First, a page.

For, we grieving parents make so many others uncomfortable. In the eating disorder community, we represent the very worst failure of the industry and community. We are living the manifestation of your failure. And as such, we are generally ostracized. Ironically, we should be embraced. Because for those of us who have the courage, and resolve, and strength, we are your greatest sources of information.
We could provide you with information on what prescription drugs seemed to work and which did not; what types of counseling worked and which appeared to be meaningless; what treatment centers were most responsive; what discharge plans were most proactive; which insurance providers were most responsive; transitional mood swings. A veritable treasure trove of bountiful information. Instead? One recent incident illustrates the contrary reality.
There is one eating disorder organization which holds fundraising walks throughout the year. At their last walk in Las Vegas, which took place on November 10, 2019, one grieving mother, a long time eating disorder advocate, raised approximately $1,200 for this organization’s Las Vegas Walk. This mother is also passionate about making sure the eating disorder community remembers those who have been taken.
This mother asked for permission to carry during the Las Vegas Walk, a banner which had the faces of some of those who had died as a result of eating disorders and to read aloud their names. The names of those who have been taken. To Say Their Names. The organization did not allow this.
Now, I understand this organization’s decision. And whereas I strongly disagree with and do not like that decision, this organization has the absolute right to make that decision. If a person does not like the decision, they can invest their time and money elsewhere.
But, that is not the end of the story. In a recent email exchange with that grieving mother, which such exchange was made public, a former officer of that organization engaged in communications which could be construed at best as clueless, at worst as insulting and which resulted in triggering action of the trauma experienced by parents when their child has been taken by this disease. The material parts of this communication include the following from that former officer:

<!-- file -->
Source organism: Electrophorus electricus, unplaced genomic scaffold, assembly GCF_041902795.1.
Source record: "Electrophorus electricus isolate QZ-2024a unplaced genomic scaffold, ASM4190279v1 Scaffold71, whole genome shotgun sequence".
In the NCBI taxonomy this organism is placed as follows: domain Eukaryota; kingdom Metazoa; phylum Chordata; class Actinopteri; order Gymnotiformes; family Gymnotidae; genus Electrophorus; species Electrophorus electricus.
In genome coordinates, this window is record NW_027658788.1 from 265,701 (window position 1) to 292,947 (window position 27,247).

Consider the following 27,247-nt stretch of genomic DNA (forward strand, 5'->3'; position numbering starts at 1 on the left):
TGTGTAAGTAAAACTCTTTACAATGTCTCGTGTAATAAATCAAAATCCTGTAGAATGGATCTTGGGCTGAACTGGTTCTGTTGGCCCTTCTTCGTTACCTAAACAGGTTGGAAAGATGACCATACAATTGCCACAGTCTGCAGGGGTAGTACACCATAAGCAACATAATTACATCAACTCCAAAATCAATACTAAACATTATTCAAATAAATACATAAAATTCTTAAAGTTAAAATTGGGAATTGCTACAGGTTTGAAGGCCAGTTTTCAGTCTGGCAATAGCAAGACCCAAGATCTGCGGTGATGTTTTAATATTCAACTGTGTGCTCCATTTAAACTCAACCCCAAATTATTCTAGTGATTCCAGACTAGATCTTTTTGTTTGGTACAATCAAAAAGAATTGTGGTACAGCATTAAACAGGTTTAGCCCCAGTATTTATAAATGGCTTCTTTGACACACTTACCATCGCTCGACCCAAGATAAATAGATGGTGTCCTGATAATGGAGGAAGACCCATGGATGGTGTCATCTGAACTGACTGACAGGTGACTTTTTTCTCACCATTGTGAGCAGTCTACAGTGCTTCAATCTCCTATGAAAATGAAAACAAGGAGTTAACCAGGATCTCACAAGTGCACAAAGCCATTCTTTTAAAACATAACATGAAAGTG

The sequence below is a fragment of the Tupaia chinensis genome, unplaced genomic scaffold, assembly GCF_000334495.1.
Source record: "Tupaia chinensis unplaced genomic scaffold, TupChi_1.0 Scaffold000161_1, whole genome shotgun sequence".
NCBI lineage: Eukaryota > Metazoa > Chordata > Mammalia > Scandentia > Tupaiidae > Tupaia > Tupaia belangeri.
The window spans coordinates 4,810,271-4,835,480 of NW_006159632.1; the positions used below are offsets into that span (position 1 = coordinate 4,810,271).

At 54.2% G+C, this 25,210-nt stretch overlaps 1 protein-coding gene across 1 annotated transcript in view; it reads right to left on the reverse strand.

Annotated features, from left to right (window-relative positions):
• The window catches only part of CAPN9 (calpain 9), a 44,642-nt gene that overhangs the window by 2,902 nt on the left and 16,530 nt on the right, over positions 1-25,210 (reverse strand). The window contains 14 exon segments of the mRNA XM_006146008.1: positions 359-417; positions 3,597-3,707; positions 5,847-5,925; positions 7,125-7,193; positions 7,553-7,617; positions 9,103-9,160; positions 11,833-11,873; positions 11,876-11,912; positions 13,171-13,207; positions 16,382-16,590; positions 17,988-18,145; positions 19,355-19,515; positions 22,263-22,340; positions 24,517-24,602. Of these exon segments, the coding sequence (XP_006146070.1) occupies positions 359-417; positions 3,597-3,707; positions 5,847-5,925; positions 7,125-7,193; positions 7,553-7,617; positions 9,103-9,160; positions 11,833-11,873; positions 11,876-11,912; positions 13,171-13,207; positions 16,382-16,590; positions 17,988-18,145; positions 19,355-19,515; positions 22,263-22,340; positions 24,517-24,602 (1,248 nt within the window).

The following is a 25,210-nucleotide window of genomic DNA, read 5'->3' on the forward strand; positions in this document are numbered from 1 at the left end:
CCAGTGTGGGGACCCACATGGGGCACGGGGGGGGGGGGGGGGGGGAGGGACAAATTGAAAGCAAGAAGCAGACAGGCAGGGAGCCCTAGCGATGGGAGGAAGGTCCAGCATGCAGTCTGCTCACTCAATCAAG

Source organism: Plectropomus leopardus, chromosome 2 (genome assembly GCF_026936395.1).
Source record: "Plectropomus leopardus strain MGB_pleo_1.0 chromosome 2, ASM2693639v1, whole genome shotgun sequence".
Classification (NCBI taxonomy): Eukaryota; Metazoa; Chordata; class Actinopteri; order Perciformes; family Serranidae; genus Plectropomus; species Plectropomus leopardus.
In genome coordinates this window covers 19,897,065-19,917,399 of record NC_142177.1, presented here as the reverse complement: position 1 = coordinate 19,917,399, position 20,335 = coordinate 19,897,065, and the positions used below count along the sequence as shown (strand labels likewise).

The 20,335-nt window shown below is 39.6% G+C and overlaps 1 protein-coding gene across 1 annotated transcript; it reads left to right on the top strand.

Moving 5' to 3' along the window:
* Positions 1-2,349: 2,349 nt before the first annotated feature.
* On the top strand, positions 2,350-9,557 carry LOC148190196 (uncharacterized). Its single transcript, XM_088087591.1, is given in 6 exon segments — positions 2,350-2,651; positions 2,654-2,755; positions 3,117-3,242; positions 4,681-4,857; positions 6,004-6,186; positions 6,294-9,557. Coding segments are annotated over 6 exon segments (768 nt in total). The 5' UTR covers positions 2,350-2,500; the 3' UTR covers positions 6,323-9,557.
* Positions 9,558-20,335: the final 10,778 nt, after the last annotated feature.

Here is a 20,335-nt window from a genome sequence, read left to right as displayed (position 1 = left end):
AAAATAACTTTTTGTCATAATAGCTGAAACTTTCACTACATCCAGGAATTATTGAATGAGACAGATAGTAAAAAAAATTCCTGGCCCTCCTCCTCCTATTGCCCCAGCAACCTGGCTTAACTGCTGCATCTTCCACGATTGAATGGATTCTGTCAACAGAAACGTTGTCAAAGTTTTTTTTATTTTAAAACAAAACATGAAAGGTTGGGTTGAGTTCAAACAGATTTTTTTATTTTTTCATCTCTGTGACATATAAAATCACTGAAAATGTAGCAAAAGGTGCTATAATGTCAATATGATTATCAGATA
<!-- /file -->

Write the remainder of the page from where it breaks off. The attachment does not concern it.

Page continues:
“It has nothing to do with excluding you from walks, but rather is about keeping everyone safe in an environment that promotes recovery. I can tell you for sure, at the height of my eating disorder, if I would have shown up to a walk and heard people talking about their loved ones who died, I would have freaked out and probably given up. I would have thought there was no reason for me to try to find recovery because it was impossible. THIS is why we worry. We need to keep safe the people in attendance who may be teetering on the edge.” [emphasis added]
That mother’s reply was expected, “How disrespectful is that ~ … [this organization], according to our conversations we have participated in here via email, has defined those of us who have lost our child and their memory as outcasts, as dangerous to others, and that we can offer zero in helping anyone. Due to the fact that we lost our child. And we must be silenced… not good.” [emphasis added]
I wish I could say that this type of exclusion of grieving parents in the eating disorder community is rare. Sadly, it is not. Not one of the eating disorder organizations today have dedicated any permanent place on their websites for remembering those children taken by eating disorders. No grants. No funds. No recognition. No commemoration. We are outcast even though we were forced to pay our dues with the dearest blood possible. We make people feel uncomfortable.
The voices of our beloved children have been silenced. Now, the community seeks to silence the parents’ voices.
That is the type of information, the measurement of the soul, that a therapist so needs in order to best help a grieving parent. No superficial platitudes. No catch phrases. No pity wrapped in false sympathy.
Therapists, a grieving parent presents to you the greatest professional challenge you will ever face. Why? Because you are not just listening to one voice … you are listening to two voices.
And one of those voices is echoing from beyond.